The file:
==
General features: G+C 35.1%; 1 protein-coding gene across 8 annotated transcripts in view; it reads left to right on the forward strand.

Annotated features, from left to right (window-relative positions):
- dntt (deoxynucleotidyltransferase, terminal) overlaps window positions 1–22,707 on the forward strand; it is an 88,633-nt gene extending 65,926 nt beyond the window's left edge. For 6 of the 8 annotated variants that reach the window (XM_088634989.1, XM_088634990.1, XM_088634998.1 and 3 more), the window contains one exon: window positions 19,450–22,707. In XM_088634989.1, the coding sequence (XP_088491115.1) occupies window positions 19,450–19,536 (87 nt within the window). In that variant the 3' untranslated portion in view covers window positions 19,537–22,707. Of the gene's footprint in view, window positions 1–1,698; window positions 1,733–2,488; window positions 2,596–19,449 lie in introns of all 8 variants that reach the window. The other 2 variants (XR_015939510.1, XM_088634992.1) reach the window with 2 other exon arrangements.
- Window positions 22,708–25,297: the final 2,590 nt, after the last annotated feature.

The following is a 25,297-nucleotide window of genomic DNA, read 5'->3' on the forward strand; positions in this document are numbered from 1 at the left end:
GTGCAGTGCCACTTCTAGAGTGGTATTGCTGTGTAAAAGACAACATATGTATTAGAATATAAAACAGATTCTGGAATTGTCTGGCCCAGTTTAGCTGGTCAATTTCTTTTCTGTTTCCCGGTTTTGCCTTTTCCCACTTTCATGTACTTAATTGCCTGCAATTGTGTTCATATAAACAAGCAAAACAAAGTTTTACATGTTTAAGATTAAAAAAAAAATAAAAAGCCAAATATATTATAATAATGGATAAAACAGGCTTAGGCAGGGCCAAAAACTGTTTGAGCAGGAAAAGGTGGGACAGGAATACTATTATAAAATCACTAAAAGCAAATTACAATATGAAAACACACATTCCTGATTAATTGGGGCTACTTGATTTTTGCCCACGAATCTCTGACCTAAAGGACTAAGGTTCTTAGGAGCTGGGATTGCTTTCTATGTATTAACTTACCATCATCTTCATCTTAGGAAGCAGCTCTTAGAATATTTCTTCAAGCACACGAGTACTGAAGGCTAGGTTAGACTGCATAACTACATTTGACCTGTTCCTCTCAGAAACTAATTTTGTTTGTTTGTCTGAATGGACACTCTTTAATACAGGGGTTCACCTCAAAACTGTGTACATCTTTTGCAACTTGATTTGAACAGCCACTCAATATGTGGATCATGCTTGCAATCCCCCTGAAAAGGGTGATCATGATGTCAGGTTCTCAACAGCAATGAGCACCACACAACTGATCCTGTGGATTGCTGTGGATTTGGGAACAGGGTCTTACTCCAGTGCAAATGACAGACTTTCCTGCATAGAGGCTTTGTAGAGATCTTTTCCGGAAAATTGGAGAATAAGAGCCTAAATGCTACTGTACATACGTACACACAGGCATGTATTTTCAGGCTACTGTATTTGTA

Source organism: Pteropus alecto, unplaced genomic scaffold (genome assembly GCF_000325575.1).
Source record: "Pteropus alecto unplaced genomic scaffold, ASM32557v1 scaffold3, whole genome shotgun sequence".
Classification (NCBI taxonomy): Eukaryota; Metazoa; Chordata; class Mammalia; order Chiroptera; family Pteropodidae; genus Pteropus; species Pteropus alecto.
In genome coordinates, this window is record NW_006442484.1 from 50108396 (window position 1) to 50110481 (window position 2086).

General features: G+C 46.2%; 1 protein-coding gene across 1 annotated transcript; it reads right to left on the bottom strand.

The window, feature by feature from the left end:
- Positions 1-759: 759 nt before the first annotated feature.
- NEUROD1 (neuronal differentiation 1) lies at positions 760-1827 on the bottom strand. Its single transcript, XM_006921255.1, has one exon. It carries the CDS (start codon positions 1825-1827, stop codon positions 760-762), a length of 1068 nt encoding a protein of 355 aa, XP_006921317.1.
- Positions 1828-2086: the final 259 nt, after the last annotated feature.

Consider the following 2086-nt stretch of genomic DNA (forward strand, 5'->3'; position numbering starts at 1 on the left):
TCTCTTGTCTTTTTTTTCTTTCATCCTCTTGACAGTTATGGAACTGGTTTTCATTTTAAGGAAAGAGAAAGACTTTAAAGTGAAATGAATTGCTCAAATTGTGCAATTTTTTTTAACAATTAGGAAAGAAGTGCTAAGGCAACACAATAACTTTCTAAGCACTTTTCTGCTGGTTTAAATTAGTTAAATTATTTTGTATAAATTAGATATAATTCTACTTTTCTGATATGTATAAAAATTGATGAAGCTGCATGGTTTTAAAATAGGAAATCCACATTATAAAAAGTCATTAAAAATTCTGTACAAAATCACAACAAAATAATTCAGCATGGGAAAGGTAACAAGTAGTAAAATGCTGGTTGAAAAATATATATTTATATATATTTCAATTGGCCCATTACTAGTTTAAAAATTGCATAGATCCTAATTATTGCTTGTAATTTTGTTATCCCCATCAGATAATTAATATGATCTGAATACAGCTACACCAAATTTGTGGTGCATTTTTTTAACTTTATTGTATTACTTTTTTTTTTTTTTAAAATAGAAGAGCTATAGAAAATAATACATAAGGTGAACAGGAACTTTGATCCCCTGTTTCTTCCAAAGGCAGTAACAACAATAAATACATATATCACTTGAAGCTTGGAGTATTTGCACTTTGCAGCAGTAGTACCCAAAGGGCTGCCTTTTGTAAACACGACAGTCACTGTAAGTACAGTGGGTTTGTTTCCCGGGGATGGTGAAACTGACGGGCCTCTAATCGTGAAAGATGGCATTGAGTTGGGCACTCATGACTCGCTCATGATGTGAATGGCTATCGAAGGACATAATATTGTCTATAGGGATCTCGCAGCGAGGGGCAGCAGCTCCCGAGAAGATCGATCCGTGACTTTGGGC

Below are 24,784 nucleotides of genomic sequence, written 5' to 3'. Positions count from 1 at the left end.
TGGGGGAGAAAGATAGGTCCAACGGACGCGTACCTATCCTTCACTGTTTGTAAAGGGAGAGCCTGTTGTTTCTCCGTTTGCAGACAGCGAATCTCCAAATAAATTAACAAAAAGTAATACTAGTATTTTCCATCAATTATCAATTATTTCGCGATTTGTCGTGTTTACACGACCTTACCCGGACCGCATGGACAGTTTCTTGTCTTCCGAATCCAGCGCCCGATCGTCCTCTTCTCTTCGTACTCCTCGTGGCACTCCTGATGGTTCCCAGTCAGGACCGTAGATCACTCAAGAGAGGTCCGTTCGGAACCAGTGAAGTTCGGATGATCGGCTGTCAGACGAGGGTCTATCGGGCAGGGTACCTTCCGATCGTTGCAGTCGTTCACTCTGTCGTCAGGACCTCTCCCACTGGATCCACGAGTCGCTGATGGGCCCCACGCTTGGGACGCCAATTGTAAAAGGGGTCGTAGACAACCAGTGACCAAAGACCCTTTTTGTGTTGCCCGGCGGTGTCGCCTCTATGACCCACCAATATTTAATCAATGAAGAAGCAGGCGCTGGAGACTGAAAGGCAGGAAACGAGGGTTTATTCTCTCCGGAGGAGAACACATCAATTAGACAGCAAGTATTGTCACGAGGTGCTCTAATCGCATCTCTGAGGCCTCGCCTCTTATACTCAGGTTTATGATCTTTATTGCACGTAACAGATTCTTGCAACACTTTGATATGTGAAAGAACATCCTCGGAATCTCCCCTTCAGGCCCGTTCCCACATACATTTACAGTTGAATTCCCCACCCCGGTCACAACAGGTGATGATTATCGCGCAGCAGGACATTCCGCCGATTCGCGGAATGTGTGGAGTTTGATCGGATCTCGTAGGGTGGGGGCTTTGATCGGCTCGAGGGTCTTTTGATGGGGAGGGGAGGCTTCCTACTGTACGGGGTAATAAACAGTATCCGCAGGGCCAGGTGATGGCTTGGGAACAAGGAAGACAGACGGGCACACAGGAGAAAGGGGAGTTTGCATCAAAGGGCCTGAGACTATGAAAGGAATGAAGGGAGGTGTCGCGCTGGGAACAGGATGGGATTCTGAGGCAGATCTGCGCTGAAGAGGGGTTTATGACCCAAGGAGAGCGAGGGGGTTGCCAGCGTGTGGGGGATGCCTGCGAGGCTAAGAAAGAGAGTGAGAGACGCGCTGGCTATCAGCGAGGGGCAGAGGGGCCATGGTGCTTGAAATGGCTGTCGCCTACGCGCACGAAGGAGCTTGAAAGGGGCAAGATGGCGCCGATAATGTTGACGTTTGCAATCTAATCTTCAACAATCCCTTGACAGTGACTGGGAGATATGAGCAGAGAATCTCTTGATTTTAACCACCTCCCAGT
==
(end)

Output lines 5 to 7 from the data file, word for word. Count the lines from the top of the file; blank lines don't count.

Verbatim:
The following is a 25,297-nucleotide window of genomic DNA, read 5'->3' on the forward strand; positions in this document are numbered from 1 at the left end:
GTGCAGTGCCACTTCTAGAGTGGTATTGCTGTGTAAAAGACAACATATGTATTAGAATATAAAACAGATTCTGGAATTGTCTGGCCCAGTTTAGCTGGTCAATTTCTTTTCTGTTTCCCGGTTTTGCCTTTTCCCACTTTCATGTACTTAATTGCCTGCAATTGTGTTCATATAAACAAGCAAAACAAAGTTTTACATGTTTAAGATTAAAAAAAAAATAAAAAGCCAAATATATTATAATAATGGATAAAACAGGCTTAGGCAGGGCCAAAAACTGTTTGAGCAGGAAAAGGTGGGACAGGAATACTATTATAAAATCACTAAAAGCAAATTACAATATGAAAACACACATTCCTGATTAATTGGGGCTACTTGATTTTTGCCCACGAATCTCTGACCTAAAGGACTAAGGTTCTTAGGAGCTGGGATTGCTTTCTATGTATTAACTTACCATCATCTTCATCTTAGGAAGCAGCTCTTAGAATATTTCTTCAAGCACACGAGTACTGAAGGCTAGGTTAGACTGCATAACTACATTTGACCTGTTCCTCTCAGAAACTAATTTTGTTTGTTTGTCTGAATGGACACTCTTTAATACAGGGGTTCACCTCAAAACTGTGTACATCTTTTGCAACTTGATTTGAACAGCCACTCAATATGTGGATCATGCTTGCAATCCCCCTGAAAAGGGTGATCATGATGTCAGGTTCTCAACAGCAATGAGCACCACACAACTGATCCTGTGGATTGCTGTGGATTTGGGAACAGGGTCTTACTCCAGTGCAAATGACAGACTTTCCTGCATAGAGGCTTTGTAGAGATCTTTTCCGGAAAATTGGAGAATAAGAGCCTAAATGCTACTGTACATACGTACACACAGGCATGTATTTTCAGGCTACTGTATTTGTA

Source organism: Pteropus alecto, unplaced genomic scaffold (genome assembly GCF_000325575.1).